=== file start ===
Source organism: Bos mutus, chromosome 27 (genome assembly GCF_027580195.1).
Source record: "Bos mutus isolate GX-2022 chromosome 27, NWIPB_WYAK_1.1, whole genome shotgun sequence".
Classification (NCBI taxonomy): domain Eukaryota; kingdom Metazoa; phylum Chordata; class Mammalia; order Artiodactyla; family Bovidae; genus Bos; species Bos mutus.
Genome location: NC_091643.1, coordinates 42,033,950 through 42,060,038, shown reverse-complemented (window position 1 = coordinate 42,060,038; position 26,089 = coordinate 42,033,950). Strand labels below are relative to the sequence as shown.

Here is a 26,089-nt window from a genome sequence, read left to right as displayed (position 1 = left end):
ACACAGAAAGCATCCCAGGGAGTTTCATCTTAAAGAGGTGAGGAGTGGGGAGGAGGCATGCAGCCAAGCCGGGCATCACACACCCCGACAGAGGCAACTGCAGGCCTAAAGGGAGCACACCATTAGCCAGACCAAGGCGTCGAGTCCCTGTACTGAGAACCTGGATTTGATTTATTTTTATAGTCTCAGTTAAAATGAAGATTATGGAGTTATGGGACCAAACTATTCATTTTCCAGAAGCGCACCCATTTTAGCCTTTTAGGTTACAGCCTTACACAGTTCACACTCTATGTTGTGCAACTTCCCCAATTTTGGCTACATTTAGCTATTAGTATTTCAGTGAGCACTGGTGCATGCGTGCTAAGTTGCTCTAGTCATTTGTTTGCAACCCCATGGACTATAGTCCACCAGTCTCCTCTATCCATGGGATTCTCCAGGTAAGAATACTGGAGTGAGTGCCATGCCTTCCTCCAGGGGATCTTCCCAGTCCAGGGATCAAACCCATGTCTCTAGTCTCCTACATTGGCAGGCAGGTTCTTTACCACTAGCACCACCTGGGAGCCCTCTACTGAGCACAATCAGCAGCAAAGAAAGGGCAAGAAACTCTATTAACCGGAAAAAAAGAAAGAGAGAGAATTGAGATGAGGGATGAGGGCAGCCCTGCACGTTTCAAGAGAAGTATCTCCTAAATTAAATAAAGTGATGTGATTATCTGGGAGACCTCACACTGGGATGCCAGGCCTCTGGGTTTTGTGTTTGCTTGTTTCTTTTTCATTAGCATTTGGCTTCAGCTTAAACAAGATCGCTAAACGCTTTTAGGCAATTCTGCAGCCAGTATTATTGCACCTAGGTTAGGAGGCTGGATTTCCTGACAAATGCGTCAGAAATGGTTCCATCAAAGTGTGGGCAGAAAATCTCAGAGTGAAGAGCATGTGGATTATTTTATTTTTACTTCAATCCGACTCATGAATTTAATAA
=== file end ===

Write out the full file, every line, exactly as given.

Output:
Source organism: Bos mutus, chromosome 27 (genome assembly GCF_027580195.1).
Source record: "Bos mutus isolate GX-2022 chromosome 27, NWIPB_WYAK_1.1, whole genome shotgun sequence".
Classification (NCBI taxonomy): domain Eukaryota; kingdom Metazoa; phylum Chordata; class Mammalia; order Artiodactyla; family Bovidae; genus Bos; species Bos mutus.
Genome location: NC_091643.1, coordinates 42,033,950 through 42,060,038, shown reverse-complemented (window position 1 = coordinate 42,060,038; position 26,089 = coordinate 42,033,950). Strand labels below are relative to the sequence as shown.

Here is a 26,089-nt window from a genome sequence, read left to right as displayed (position 1 = left end):
ACACAGAAAGCATCCCAGGGAGTTTCATCTTAAAGAGGTGAGGAGTGGGGAGGAGGCATGCAGCCAAGCCGGGCATCACACACCCCGACAGAGGCAACTGCAGGCCTAAAGGGAGCACACCATTAGCCAGACCAAGGCGTCGAGTCCCTGTACTGAGAACCTGGATTTGATTTATTTTTATAGTCTCAGTTAAAATGAAGATTATGGAGTTATGGGACCAAACTATTCATTTTCCAGAAGCGCACCCATTTTAGCCTTTTAGGTTACAGCCTTACACAGTTCACACTCTATGTTGTGCAACTTCCCCAATTTTGGCTACATTTAGCTATTAGTATTTCAGTGAGCACTGGTGCATGCGTGCTAAGTTGCTCTAGTCATTTGTTTGCAACCCCATGGACTATAGTCCACCAGTCTCCTCTATCCATGGGATTCTCCAGGTAAGAATACTGGAGTGAGTGCCATGCCTTCCTCCAGGGGATCTTCCCAGTCCAGGGATCAAACCCATGTCTCTAGTCTCCTACATTGGCAGGCAGGTTCTTTACCACTAGCACCACCTGGGAGCCCTCTACTGAGCACAATCAGCAGCAAAGAAAGGGCAAGAAACTCTATTAACCGGAAAAAAAGAAAGAGAGAGAATTGAGATGAGGGATGAGGGCAGCCCTGCACGTTTCAAGAGAAGTATCTCCTAAATTAAATAAAGTGATGTGATTATCTGGGAGACCTCACACTGGGATGCCAGGCCTCTGGGTTTTGTGTTTGCTTGTTTCTTTTTCATTAGCATTTGGCTTCAGCTTAAACAAGATCGCTAAACGCTTTTAGGCAATTCTGCAGCCAGTATTATTGCACCTAGGTTAGGAGGCTGGATTTCCTGACAAATGCGTCAGAAATGGTTCCATCAAAGTGTGGGCAGAAAATCTCAGAGTGAAGAGCATGTGGATTATTTTATTTTTACTTCAATCCGACTCATGAATTTAATAA